Jim Pangle has spent his entire career in the tire industry, and in a way he owes it all to sour gas.
Born and raised in Lacombe, Alberta, Pangle moved to Whitecourt after high school to work in the oil fields in a sour gas plant. “It terrified me,” he says. “You get a whiff of it and it knocks you unconscious!”
He began to pester management at Whitecourt Tire, and they finally gave him a job towards the end of 1968. He stayed until he was approached by Goodyear a couple of years later, when he moved to Edmonton as a manager trainee.
A couple of years after that, he was approached by Bill Fountain, the founder of Fountain Tire. “He wanted me to take a management position, but I was happy with the manufacturer. I thought that was the ultimate job,” he says. He was persuaded, though, and took a job as a store manager with Fountain Tire in 1973. He’s been with the company ever since, eventually climbing to his current position as Senior Vice-President of Operations.
“A good operator in the right store, someone who is driven, can make more money than an orthodontist.”
Jim Pangle, Sr., Vice-President Operations, Fountain Tire
One of the major reasons he has found long-term happiness with Fountain Tire is their corporate philosophy of partnering with managers. “It’s a 50/50 partnership, and they still do it today. A good operator in the right store, someone who is driven, can make more money than an orthodontist,” he says.
As a VP on the operational side, he works closely with the VP of stores to help develop the great partnerships of the future. “We’ve embarked on a journey, especially in the last year or so, to develop leaders right within the store system,” he says. “With good aptitude, a great attitude, and a sense of a humour, there’s very little you can’t accomplish.”
Along with leadership development, he says safety and retreading are his passions. “One of the most rewarding things I’ve done here is to be part of developing and implementing a solid safety program,” he says.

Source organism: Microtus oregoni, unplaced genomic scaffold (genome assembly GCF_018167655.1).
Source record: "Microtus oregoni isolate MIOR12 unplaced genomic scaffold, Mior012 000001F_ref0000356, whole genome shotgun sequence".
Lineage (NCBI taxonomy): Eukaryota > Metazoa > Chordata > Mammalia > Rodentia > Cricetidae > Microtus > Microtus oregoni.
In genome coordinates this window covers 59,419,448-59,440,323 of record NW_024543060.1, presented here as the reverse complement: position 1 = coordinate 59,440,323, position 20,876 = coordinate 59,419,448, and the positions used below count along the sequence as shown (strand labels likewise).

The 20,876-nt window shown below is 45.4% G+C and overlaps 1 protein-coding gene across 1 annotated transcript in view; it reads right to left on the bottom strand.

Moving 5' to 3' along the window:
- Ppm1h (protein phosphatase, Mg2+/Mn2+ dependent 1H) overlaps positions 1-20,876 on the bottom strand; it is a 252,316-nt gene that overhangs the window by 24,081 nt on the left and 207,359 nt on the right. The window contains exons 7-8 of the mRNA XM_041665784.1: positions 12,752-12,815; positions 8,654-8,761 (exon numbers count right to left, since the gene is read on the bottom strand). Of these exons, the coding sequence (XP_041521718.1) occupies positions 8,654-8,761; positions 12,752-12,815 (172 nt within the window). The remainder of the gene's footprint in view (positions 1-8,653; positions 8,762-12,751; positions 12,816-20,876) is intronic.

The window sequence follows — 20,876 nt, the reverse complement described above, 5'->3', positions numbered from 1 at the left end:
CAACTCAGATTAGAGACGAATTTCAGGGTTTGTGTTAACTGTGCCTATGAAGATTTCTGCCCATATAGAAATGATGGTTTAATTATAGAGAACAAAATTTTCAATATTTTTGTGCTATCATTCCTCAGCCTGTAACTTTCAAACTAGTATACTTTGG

Tire Industry Association
As an industry advocate, he has been involved with the Tire Industry Association since the mid-‘90s, before it was even called that. He was on the board for more than a decade before he took a break. When a board member and friend died about a year ago, he was asked to return to the board to finish his friend’s term, and was recently re-elected.
Pangle has the unique position of being the only Canadian on the largely American board. Of the 8,500 North American members, about six percent are Canadian, he says, a significant enough number that they deserve a national voice. “In Canada, we have to be cogent of the different regions and their unique issues,” he says. Over his new three-year term he says training, education and safety are where his focus lies.
Now in his 44th year in the business, Pangle says he still loves going to work each day, although he is now closely eyeing retirement. “I’ll stay involved with TIA because I love the industry,” he says, adding that travel is number one on his retirement agenda. “But I’ve gotten to the stage where I don’t want to wait until it’s too late!”